1st Edition

Populism, the Pandemic and the Media Journalism in the age of Covid, Trump, Brexit and Johnson

    Populism is on the rise across the globe. Authoritarian populist leaders have taken over and solidified their control over many countries. Their power has been cemented during the global coronavirus pandemic, though perhaps the defeat of populist-in-chief Donald Trump in the 2020 US presidential election (despite his continuing protestations to the contrary) has seen the start of the waning of this phenomenon?

    In the UK Brexit is 'done'; Britain is firmly out of the EU; Covid is vaccinated against; and Boris Johnson has a huge parliamentary majority and, despite never-ending problems, of his own and others' making, his grip on power with a parliamentary majority of more than 80, still seems secure. Meanwhile culture wars continue to rage.

    How has media, worldwide, contributed, fulled or fought this populism. Cheerleaders? Critics? Supplicants?

    This book examines those questions in 360 degrees with a distinguished cast of authors from journalism and academia.


    Acknowledgements ix

    The Editors

    Introduction: Journalism under pressure but still a force for good

    Nick Robinson, presenter, Today programme, BBC Radio Four

    Section 1: January 6 and the end of Trumpism?

    Dispatches and analysis from the heart of the 21st century American drama

    Raymond Snoddy

    1. January 6 and the challenge to American television journalism

    Robert Moore, US correspondent, ITV News

    2. Ego uber alles: Will the Trump brand play on?

    Matt Frei, presenter, Channel 4 News

    3. Politics, pandemics and the race that Trumped all others

    Jon Sopel, BBC North America Editor

    4. How close Donald Trump came to victory in 2020 – and what it means

    David Cowling, King’s College London, former BBC editor of political research

    5. Navigating the Trump storm

    Bill Dunlop, former President and CEO of Eurovision Americas, Inc

    6. How Trump’s abuse of the media has changed America forever

    Philip John Davies, Emeritus Professor of American Studies,

    De Montfort University, Leicester

    7. Donald Trump: Populist victim of partisan impeachment?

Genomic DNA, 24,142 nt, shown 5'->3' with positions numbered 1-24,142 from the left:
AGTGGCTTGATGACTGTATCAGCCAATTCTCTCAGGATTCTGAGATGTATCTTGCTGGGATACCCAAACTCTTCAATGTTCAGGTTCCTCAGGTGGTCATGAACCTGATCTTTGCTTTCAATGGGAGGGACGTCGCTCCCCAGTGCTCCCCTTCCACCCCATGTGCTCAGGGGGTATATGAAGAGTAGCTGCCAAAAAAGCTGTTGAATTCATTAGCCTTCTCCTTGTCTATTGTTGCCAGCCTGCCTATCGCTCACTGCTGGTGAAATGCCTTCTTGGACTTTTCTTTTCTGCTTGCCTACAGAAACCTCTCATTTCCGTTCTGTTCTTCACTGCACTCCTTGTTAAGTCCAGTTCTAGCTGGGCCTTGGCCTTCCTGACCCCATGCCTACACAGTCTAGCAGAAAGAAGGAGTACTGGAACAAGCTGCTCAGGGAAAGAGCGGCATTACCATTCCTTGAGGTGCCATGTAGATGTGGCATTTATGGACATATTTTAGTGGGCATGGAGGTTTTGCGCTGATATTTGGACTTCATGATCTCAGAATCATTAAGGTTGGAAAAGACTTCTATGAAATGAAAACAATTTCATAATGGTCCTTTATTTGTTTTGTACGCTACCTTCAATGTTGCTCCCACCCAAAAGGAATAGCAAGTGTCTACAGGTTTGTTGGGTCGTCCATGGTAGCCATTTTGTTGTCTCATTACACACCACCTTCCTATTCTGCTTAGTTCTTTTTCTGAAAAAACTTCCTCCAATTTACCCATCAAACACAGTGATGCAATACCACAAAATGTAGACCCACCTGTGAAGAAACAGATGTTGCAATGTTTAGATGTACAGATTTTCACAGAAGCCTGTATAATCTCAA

Clodagh Harrington, Associate Professor of American Politics,

    De Montfort University. Leicester

    8. The lie in the machine: Truth, big tech and the limits of free speech

    Mark Thompson, former Director-General of the BBC and CEO of the

    New York Times


    Section 2: UK politics and the media

    Reporting the populist wave

    Richard Tait

    9. Public reactions to Brexit and Covid-19

    Sir John Curtice, Professor of Politics, Strathclyde University

    10. When news broadcasters became critical workers

    Gary Gibbon, Political Editor, Channel 4 News

    11. Johnson and Oborne: Parallel lives, diverging views

    Raymond Snoddy, media journalist

    12. Johnson and journalism: Anonymous sources in senior journalists’

    social media feeds

    David Smith and Julian Matthews, Lecturers in Media and Communication,

    University of Leicester

    13. (Most) Populists aren’t what they seem…

    Peter York, cultural commentator, President of the Media Society

    14. Must Labour lose?

    Tor Clark, Associate Professor in Journalism, University of Leicester

    15. The pursuit of truth… or not

    Dorothy Byrne, former Head of News and Current Affairs, Channel 4

    Section 3: Covid, journalism and society

    The vaccine may be working on the population, but what about the

    health of the media?

    John Mair

    16. When the politics of science met the science of politics

    Juliet Rix, science and current affairs journalist

    17. The virus and journalism: Telling truth to the hacks?

    Alan Rusbridger, Principal of Lady Margaret Hall, Oxford; former editor,

    The Guardian

    18. The view from the hospital frontline

    Dr Julian Barwell, Clinical Geneticist and Honorary Professor in

    Genomic Medicine at the University Hospitals of Leicester NHS Trust

    19. Covering Covid reveals uncomfortable truths

    Mark Easton, BBC Home Affairs Editor